DSCC News

NAFO MAKES PROGRESS ON UN RESOLUTION

7 May 2008

The Northwest Atlantic Fisheries Organization (NAFO) adopted a comprehensive agreement to manage high seas bottom fisheries in the Northwest Atlantic at its meeting which ended May 7th. NAFO members include Canada, the European Union, Norway, Iceland, Canada, Russia and the US.

This agreement reached is designed to implement a United Nations (UN) General Assembly resolution adopted in 2006, which called for urgent action to protect deep-sea corals and other vulnerable ecosystems from the impacts of bottom fishing on the high seas. The General Assembly called on NAFO and other regional fisheries treaty organizations to fully implement the UN resolution by December 2008.

NAFO has agreed that all high seas bottom fishing will be subject to impact assessments by the end of 2008, and that fishing areas should be closed or fisheries prohibited where damage to corals, sponges and other deep sea species cannot be prevented. NAFO has set itself an ambitious work schedule over the next several months to complete the assessments and to begin identifying areas on the high seas that require protection.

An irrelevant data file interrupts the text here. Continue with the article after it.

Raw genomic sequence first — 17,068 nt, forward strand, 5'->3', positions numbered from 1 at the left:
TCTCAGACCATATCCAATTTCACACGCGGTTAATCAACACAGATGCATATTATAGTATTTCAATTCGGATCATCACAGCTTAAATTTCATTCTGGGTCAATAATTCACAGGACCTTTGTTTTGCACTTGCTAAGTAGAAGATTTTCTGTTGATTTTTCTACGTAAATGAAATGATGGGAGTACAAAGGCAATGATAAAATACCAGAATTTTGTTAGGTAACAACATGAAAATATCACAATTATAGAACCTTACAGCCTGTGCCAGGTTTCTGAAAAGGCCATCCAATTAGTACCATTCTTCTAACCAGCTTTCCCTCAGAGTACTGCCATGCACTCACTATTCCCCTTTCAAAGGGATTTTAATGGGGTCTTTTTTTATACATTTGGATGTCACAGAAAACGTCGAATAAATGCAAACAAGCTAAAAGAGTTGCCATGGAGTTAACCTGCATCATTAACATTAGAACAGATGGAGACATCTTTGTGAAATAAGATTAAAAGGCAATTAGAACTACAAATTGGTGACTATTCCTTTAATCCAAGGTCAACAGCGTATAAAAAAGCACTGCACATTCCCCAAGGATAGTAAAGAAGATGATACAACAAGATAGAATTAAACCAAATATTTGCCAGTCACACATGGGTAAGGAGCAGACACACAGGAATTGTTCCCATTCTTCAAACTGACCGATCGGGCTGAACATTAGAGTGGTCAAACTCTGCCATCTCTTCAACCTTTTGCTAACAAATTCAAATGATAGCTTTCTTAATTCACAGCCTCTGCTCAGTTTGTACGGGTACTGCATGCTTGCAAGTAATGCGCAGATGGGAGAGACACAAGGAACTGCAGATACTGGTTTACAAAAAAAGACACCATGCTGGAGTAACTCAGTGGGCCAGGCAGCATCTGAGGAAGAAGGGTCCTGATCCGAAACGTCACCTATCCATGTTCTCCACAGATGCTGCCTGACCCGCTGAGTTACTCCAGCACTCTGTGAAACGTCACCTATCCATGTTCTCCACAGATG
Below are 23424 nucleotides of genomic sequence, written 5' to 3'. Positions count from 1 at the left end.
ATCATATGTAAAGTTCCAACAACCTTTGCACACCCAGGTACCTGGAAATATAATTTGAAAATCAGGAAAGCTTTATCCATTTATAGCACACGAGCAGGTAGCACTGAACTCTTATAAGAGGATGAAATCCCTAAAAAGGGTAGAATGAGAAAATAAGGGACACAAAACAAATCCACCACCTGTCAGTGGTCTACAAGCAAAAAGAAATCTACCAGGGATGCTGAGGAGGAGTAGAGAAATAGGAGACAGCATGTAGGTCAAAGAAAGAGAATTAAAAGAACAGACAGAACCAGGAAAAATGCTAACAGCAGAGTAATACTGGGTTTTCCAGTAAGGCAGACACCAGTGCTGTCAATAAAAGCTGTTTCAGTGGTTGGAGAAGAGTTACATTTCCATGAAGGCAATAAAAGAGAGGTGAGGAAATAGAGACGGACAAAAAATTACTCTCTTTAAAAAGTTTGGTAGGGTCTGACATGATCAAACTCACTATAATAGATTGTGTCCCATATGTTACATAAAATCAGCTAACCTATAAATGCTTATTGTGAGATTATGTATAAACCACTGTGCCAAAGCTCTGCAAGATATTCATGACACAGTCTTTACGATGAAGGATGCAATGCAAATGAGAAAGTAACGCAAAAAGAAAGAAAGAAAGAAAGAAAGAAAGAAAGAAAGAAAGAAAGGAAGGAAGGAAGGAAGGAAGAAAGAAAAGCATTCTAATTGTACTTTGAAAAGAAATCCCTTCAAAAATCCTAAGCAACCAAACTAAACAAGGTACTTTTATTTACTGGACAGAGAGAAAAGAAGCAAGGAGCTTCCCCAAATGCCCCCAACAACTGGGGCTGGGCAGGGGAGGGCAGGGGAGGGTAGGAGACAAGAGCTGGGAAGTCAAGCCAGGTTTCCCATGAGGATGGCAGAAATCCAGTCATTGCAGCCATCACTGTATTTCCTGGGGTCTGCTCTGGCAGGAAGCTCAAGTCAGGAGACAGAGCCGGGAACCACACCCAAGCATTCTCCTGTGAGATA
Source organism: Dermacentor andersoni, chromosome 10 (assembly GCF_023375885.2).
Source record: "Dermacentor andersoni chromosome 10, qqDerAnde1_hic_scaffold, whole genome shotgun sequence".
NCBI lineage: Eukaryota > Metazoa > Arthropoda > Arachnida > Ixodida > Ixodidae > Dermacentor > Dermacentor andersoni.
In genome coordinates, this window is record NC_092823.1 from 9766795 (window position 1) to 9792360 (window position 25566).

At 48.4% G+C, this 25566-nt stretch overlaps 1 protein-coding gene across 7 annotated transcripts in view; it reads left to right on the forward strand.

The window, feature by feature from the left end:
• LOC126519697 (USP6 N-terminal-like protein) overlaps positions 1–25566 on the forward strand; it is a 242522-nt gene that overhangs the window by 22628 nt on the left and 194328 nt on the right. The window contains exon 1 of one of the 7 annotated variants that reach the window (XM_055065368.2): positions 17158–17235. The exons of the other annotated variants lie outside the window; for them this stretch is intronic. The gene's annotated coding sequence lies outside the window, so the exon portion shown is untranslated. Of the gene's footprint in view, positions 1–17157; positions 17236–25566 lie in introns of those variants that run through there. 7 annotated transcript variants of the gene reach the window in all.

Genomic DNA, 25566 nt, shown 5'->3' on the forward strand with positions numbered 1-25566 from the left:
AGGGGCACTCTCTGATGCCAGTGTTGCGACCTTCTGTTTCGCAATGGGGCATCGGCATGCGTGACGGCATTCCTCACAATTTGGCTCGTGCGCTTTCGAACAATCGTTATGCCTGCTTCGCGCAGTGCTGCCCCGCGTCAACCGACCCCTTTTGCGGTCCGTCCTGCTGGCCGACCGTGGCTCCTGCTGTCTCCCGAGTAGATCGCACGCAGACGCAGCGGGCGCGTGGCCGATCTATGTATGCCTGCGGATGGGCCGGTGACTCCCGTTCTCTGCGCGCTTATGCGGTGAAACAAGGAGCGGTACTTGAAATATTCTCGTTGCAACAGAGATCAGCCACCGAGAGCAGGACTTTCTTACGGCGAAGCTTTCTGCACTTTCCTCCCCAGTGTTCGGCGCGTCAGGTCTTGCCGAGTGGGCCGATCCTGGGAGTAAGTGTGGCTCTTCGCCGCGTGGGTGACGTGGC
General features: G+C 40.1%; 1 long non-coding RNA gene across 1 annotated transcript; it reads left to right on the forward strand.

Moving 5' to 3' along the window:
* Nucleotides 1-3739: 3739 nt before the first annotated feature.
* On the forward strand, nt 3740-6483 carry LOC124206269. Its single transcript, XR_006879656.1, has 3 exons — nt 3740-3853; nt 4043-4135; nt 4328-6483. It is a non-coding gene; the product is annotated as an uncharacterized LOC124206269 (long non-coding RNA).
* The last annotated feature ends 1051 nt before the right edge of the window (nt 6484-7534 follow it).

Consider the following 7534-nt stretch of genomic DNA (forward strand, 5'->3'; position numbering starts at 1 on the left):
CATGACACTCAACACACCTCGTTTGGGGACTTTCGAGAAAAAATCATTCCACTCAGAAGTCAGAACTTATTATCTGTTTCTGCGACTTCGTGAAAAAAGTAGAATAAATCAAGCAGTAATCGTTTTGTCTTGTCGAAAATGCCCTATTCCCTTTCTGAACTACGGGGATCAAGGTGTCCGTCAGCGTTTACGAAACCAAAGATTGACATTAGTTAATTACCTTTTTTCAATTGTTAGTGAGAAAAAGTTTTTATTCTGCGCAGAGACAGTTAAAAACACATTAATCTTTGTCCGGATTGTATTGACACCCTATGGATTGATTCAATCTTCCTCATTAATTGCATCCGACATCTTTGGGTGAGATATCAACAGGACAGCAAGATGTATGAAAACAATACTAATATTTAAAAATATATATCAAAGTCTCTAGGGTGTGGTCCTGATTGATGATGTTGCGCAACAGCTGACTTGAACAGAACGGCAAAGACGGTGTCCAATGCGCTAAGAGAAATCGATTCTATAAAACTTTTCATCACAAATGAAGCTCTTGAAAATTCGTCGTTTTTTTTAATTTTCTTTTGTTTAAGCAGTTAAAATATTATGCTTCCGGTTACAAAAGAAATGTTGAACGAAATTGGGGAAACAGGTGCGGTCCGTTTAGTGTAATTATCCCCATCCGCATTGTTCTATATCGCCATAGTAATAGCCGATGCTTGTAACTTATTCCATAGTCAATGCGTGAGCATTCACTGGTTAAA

"The decisions made this week mark a significant step forward in a global shift to more sustainable fishing practices and dealing head on with the destructive impact of deep-sea bottom trawling," said Susanna Fuller of the DSCC member the Ecology Action Centre in Halifax, Nova Scotia. "The real task now is establishing regulations to implement this decision in line with the UN's December 31, 2008 deadline."

"The largest fleet of high seas bottom trawlers in the world operates in the Northwest Atlantic and we're pleased that NAFO has agreed to implement most of the key provisions of the UN General Assembly resolution," said Matthew Gianni, Political and Policy Advisor to the DSCC.

Cold-water corals, sponges and other deep-sea habitat forming species occur throughout the high seas areas of the Northwest Atlantic where bottom fisheries take place. In a report published by the UN Environment Programme in 2004, bottom trawling was identified as the most serious threat to deep-sea ecosystems.

"We called for a moratorium on bottom trawling at the UN General Assembly, because high seas areas were not protected," said Beth Hunter of DSCC Member Greenpeace Canada. "The agreement, if properly implemented, could set a precedent for protection of deep-sea ecosystems across the whole of the North Atlantic."